As noted above, the solicitation provided that "[a]n offeror's accounting system shall be adequate for determining costs applicable to the contract," and directed each offeror to "provide evidence of their accounting system being adequate in accordance with FAR [sections] 16.301-3, 16.403-1 and in compliance with FAR [Part] 31, Contract Cost Principles and Procedures." RFP at 226, 228.

In responding to these solicitation provisions, KMS's proposal directed the agency's attention to a Defense Contract Audit Agency (DCAA) audit, performed in September 2006, which had concluded that KMS's cost accounting system was adequate for performing cost reimbursement contracts. AR, Tab 16, KMS Proposal, Vol. 6 at 59. Notably, KMS's proposal made no reference to any subsequent DCAA audit.

Following submission of KMS's proposal in February 2011, the cost/price evaluation team (CPET) chair contacted DCAA personnel to obtain an update on the status of KMS's accounting system. AR, Tab 25, DCAA Email at 4. DCAA responded that it had, in fact, performed an audit of KMS's accounting system in 2010, and that a final report had been issued in March 2011. Id. Notwithstanding the failure of KMS's proposal to disclose any information regarding the 2010 DCAA audit, the CPET chair's inquiries revealed the following chronology of prior events.

From May 25 through July 2, 2010, DCAA conducted an audit of KMS's cost accounting system during which DCAA identified multiple aspects of KMS's system that it characterized as "inadequate procedures" or "deficiencies." AR, Tab 24, DCAA Audit Report No. 02171-2010C17740004 at 4, 29-62. Specifically, the audit identified deficiencies and inadequacies related to KMS's accumulation and segregation of costs, as well as to its billing system for preparation of reimbursement claims. Id. at 29-62.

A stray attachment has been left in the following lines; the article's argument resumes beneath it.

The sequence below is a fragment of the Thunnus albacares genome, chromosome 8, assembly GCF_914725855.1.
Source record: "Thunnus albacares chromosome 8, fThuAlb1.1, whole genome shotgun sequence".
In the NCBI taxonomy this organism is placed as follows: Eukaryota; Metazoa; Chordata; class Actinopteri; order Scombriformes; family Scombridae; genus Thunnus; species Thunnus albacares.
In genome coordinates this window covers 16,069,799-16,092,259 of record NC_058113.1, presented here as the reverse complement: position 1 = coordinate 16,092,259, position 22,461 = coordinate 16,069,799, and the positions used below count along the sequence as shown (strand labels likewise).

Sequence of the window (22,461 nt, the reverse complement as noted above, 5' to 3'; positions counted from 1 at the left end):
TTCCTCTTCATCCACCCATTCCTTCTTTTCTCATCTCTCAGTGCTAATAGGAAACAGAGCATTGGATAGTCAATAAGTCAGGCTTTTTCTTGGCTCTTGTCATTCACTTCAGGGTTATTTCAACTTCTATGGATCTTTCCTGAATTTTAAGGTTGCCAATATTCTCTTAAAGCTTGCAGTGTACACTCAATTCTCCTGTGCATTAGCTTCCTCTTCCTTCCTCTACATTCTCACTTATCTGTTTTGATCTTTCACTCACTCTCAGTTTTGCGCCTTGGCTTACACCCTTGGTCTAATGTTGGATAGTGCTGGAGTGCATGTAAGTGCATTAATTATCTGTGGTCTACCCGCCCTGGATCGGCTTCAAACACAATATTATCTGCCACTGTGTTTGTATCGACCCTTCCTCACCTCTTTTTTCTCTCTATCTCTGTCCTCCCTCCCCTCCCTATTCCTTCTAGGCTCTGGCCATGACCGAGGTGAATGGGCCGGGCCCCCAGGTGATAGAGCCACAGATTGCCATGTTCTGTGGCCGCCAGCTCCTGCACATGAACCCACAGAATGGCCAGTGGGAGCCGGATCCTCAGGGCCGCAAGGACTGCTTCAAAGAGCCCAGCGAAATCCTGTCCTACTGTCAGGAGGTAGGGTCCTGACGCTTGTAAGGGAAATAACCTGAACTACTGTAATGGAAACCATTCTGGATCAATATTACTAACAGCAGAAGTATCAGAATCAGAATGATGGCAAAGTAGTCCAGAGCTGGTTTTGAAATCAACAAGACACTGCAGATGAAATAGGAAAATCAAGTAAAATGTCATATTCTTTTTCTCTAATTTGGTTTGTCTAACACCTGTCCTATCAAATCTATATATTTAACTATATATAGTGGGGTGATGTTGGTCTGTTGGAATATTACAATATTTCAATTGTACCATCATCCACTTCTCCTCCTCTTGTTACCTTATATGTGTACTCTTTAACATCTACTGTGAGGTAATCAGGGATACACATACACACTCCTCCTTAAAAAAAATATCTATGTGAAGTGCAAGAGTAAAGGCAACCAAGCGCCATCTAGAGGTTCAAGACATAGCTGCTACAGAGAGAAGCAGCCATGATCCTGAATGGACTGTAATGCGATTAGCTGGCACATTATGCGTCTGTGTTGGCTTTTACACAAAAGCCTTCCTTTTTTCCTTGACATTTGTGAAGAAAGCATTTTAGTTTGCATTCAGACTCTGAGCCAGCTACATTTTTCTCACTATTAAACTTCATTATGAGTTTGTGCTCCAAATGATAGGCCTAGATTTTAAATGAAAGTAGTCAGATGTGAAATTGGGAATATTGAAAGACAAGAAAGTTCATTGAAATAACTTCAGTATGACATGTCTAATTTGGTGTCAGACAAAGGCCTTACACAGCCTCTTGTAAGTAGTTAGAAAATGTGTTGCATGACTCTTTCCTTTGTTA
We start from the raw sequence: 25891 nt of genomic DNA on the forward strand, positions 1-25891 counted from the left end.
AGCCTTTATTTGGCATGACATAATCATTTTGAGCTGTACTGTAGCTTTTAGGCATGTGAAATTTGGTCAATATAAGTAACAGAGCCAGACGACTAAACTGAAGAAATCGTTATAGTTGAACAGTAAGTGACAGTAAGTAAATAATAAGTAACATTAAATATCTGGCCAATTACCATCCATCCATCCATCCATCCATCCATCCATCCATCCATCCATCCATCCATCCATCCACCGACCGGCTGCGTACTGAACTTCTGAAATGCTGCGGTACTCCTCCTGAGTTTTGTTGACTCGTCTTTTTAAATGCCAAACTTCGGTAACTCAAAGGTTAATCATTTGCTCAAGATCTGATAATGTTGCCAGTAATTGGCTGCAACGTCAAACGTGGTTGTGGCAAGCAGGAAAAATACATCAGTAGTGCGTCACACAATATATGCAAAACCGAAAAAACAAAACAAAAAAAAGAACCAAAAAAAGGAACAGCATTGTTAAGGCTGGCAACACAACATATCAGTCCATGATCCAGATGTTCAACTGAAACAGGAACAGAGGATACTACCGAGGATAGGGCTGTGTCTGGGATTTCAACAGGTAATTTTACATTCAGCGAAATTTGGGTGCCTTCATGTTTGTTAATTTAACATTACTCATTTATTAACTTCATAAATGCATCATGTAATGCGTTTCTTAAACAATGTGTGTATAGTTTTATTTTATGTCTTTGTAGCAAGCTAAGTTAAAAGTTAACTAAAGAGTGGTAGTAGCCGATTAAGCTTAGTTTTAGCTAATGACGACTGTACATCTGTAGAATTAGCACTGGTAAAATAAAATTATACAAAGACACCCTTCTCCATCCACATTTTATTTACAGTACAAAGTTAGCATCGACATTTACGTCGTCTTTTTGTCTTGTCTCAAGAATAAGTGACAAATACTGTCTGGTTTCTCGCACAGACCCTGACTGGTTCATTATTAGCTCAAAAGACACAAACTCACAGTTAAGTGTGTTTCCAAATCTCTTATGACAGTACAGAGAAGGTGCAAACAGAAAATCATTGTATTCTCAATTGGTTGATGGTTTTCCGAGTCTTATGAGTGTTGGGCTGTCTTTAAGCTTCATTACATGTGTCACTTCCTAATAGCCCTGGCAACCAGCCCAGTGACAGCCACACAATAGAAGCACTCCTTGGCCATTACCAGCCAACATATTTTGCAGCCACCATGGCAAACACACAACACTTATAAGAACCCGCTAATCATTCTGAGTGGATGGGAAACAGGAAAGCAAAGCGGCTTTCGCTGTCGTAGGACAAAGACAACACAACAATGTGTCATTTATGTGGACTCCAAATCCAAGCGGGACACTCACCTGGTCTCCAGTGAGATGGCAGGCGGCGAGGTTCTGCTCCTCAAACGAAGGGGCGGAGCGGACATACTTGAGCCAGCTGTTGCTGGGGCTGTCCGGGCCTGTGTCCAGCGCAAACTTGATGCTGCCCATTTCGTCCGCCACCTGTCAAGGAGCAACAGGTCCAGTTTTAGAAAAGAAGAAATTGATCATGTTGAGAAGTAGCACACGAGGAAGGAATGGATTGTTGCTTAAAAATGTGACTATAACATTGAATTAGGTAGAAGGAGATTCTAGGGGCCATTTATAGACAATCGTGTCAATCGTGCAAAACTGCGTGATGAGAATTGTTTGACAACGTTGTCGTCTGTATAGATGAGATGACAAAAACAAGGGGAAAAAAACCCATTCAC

On July 20, 2010, the agency conducted an exit interview with KMS personnel, and provided a draft copy of its "Results of Audit and Statement of Conditions and Recommendations" to KMS at that time. Id. at 5. On October 12, 2010, KMS formally responded to that DCAA document. Id. at 27-62. In its response, KMS concurred with many of the identified deficiencies, but stated that it did not concur, in whole or in part, with several others, specifically including DCAA's findings with regard to inadequate procedures for [deleted], improper [deleted], and non-compliance with FAR provisions regarding [deleted]. Id.

On March 7, 2011, DCAA issued its final report affirming its earlier findings and stating that there are "significant deficiencies that are considered to be material weaknesses in KMS accounting system that could result in misstated costs." Id. at 2. The report concluded that "[KMS's] accounting system and billing procedures are inadequate," and recommended "suspension of a percentage of progress payments or reimbursement of costs." Id.

Based on the information provided by DCAA, including the audit report and KMS's October 2010 response rejecting several of DCAA's findings and recommendations, the CPET concluded that KMS's accounting system was inadequate for purposes of awarding a cost-reimbursement contract. CPET Report Addendum at 3. In reaching that conclusion, the CPET referred to the specifically identified DCAA findings with which KMS had non-concurred, characterizing those as "material deficiencies that go to the heart of an adequate cost accounting system, [which] present significant cost risk to the government, and are inappropriate for the award of an ID/IQ contract for which cost-type task orders are contemplated." Id.

KMS protests that the agency's determination of inadequacy regarding KMS's cost accounting system was improper for various reasons. We disagree.